You can also use expressions as keys or indices, such as variables and constants. Check this out:

let pi = [3, 1, 4, 1, 5, 9, 2, 6, 5, 3]

for index in 0..<pi.count
{
let digit = pi[index]

print("\(index+1)nth digit of Pi = \(digit)")
}

In the above code we’re defining an array with digits of the number Pi (3.1415). The for loop iterates over a range from 0 to the end of the array, with 0..<pi.count.

On the first line of the for loop, pi[index] is used to access a member of the pi array with a given index number. Because of the loop, this index corresponds to every possible index number in the pi array.

Finally, we’re printing out the result:

1nth digit of Pi = 3
2nth digit of Pi = 1
...
10nth digit of Pi = 3

Note: Arrays in Swift are zero-indexed, so we’re using index+1 to write the right ordinal number. Otherwise it would say “0th digit of …”

Creating Your Own Custom Subscripts

You can define your own subscripts with the subscript keyword. Here’s an example:

class Database 
{
    subscript(index: Int) -> Object {
        get {
            return database.get(index)
        }
        set(newValue) {
            database.set(index, newValue)
        }
    }
}

Imagine we’re building a database system, that uses some kind of on-disk saving method. You want to access this database like any other collection, so you define the above subscript function.

You can now read and write from the database like this:

let data = Database()
let entry = data[999]
print(entry)

data[123] = "<<<some data>>>"

A real-world example can be found in the source code of Realm, a database platform. If you scroll down (or search) in Results.swift, you can see the subscript and how it returns an object of type Element from rlmResults. Because of this, you can use Results[index] in your own Swift project.

What’s even more interesting is that any class can define a subscript, even if that class isn’t a typical collection. In that sense, the subscript syntax just calls a function.

Here, check this out:

class Count
{
subscript(index: Int) -> String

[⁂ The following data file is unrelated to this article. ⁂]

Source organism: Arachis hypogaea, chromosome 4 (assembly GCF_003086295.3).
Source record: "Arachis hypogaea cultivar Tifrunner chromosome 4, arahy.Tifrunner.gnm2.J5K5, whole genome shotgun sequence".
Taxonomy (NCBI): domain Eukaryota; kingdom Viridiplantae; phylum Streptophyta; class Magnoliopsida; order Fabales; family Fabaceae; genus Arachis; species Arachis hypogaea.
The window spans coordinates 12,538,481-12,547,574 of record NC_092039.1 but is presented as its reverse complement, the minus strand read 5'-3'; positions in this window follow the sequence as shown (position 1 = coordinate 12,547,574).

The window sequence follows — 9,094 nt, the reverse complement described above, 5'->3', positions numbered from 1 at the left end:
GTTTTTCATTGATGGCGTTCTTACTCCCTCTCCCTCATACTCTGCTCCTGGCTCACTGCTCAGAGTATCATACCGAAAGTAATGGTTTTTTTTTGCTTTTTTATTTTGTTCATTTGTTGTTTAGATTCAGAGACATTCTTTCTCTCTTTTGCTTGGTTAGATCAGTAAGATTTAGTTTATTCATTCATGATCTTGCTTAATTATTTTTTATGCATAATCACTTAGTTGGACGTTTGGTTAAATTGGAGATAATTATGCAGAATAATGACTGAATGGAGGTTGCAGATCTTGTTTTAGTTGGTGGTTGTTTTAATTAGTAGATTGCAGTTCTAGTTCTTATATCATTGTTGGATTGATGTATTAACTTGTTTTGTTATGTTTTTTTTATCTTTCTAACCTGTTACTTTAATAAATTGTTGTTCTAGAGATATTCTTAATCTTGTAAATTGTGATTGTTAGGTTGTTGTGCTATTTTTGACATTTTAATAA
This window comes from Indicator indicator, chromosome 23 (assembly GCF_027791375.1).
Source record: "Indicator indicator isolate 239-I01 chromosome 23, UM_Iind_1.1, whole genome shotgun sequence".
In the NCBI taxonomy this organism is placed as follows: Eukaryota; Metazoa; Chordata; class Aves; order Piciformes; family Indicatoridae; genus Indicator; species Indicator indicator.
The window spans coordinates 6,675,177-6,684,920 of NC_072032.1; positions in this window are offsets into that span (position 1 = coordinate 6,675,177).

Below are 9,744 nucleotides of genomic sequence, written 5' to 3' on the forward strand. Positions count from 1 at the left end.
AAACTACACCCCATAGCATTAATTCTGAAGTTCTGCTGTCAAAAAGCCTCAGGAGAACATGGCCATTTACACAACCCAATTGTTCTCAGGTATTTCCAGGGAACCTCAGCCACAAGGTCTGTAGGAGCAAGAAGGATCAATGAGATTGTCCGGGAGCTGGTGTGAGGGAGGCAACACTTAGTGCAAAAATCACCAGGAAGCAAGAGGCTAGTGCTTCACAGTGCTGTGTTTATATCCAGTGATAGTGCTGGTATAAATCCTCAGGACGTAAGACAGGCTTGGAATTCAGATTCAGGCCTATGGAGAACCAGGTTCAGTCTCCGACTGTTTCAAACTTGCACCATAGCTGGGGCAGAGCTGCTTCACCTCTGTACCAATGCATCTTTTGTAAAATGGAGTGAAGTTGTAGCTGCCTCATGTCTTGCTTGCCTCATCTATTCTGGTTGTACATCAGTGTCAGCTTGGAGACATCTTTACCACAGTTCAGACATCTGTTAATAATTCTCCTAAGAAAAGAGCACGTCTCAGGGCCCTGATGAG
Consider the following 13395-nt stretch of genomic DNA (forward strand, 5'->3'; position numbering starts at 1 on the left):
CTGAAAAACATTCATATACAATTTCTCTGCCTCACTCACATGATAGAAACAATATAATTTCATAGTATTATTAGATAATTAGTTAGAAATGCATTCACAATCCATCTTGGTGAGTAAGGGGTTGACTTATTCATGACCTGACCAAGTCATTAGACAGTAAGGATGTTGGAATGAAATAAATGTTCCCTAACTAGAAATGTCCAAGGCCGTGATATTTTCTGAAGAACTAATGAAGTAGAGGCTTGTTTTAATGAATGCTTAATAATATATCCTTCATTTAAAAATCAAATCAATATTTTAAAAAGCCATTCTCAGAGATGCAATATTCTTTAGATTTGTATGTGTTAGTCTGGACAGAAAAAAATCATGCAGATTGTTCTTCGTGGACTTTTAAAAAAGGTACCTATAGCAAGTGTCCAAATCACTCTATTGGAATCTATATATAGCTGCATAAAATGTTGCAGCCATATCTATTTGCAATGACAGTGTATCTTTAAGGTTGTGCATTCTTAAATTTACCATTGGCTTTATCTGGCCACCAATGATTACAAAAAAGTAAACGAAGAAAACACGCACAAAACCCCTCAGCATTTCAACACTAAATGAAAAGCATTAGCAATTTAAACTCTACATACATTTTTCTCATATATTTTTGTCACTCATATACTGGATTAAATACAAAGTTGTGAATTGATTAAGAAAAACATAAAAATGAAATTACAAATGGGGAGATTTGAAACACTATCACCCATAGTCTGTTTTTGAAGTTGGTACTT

{
switch index {
case 0: return "zero"
case 1: return "one"
case 2: return "two"
default: return "many"
}
}
}

let count = Count()
print(count[1])
print(count[99])

Hmm, that’s interesting! Even though the Count class isn’t a collection, you can use it like a collection by accessing any key with subscript syntax.

The Int index is just used as the input for the subscript function, which returns a string based on the number by using a switch block. Amazing!

Further Reading

In essence, subscripts are just syntactic sugar to access members of collections. It’s quite powerful though, and concise, and it’s always a great idea to dive a little deeper into such syntactic niceties. After all, you learn a great deal about Swift programming this way.

If you’re up for a challenge, check out Playing With Code: Insertion Sort In Swift. The implementation of the insertion sort relies on subscripts to get the right values from the sorting array – so it’s good practice to get the hang of how subscripts and arrays work.

Want to learn more? Check out these resources:

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Reinder de Vries

Reinder de Vries

Reinder de Vries is a professional iOS developer. He teaches app developers how to build their own apps at LearnAppMaking.com. Since 2009 he has developed a few dozen apps for iOS, worked for global brands and lead development at several startups. When he’s not coding, he enjoys strong espresso and traveling.